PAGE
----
Women are not exactly known for taking risks. Especially in the wake of the economic recession, women's supposed restraint has even been lauded as studies ask whether or not the financial crisis would have occurred had more women been in positions of power in the financial world.
But the idea that women are biologically risk-averse is a myth. In fact, women's tendency to take fewer risks than men is much less rooted in nature than it is in the way we're nurtured. But no matter why women avoid taking risks, doing so may be hurting us in the long run. And many wildly successful women have spoken out about why women need to face their fears and take more chances.
Here are seven reasons why risk-taking is essential to women's success, according to the very women who have benefited from putting it all on the line.
1. Great, otherwise unforeseen opportunities often come from risk-taking.
We tend to view risk-taking negatively, often regarding it as dangerous and even unwise. But while some risks certainly don't pay off, it's important to remember that some do. Reframing risk as an opportunity to succeed rather than a path to failure is something Sandra Peterson, CEO of the $10 billion business Bayer CropScience, knows well. She told Forbes in 2011:
Most women I know who have been successful in business, it’s because they’ve been willing to take on the risky challenge that other people would say, "Oh, I’m not sure I want to do that." If you look at my career, I’ve taken on a lot of risky roles. They were risky to some people but to me it was, "Wow, this is this great opportunity and it’s allowing me to learn new things and take on a bigger role and a bigger organization." But some people would view that as, "Are you crazy? What do you know about diabetes, or what do you know about washing machines or the food industry or automobiles or the agricultural industry?"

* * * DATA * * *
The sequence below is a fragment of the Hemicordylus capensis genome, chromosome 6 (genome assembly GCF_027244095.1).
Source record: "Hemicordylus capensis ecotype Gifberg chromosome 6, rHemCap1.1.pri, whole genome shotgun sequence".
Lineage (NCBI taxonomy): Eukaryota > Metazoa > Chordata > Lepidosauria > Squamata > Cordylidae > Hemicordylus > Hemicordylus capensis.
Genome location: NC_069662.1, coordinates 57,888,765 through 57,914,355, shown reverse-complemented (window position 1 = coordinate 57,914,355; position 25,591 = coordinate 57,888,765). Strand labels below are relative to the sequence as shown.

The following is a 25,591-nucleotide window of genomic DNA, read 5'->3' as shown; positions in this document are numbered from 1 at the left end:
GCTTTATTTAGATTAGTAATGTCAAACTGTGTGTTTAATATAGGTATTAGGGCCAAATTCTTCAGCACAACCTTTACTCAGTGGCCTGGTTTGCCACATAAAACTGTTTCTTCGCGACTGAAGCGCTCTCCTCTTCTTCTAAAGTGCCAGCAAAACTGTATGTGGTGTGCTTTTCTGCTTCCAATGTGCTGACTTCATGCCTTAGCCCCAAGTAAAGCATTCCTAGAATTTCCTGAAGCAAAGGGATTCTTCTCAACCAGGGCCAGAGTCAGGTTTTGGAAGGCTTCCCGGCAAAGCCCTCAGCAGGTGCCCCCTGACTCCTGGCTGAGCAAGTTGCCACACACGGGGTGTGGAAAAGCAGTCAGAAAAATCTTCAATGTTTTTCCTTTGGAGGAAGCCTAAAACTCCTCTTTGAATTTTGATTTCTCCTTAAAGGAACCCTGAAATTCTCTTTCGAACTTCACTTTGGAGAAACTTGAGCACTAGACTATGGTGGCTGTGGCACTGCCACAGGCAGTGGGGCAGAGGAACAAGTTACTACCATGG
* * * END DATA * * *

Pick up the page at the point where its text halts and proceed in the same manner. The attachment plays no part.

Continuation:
2. Taking risks shows confidence and helps you stand out.
Taking a risk is also a great opportunity to stand out and to present yourself as a leader, not a follower satisfied with the status quo. Tamara Abdel-Jaber, who is the CEO of the tech company Palma and was named one of the 100 Most Powerful Arab Women in Arabian Business Magazine in 2011, told Women 2.0:
The way I see it, many people in ... [the Middle East] don’t have many resources and knowledge. In order to stand out, expend a little extra effort ... I am passionate about knowledge and pursued that from an early age by working hard in school and have continued to do so throughout my life. My knowledge helps me to be confident, and I like taking risks.
3. We learn from risks -- and those lessons may lead us on an important, new path.
But beyond the external opportunities and recognition risk-taking can bring, it also provides an opportunity for internal growth. Heather Rabbatts, the first female non-executive director of The Football Association, told the BBC in an interview for the Woman's Hour Power List:
I think I’ve always felt that there was something quite exciting about taking risks. And there’s a great saying, actually, that you only learn when you are at risk and I’m fascinated by both risk and learning, so that has led me to take jobs that people would think "you can’t do that, that’s just impossible." No it won’t be.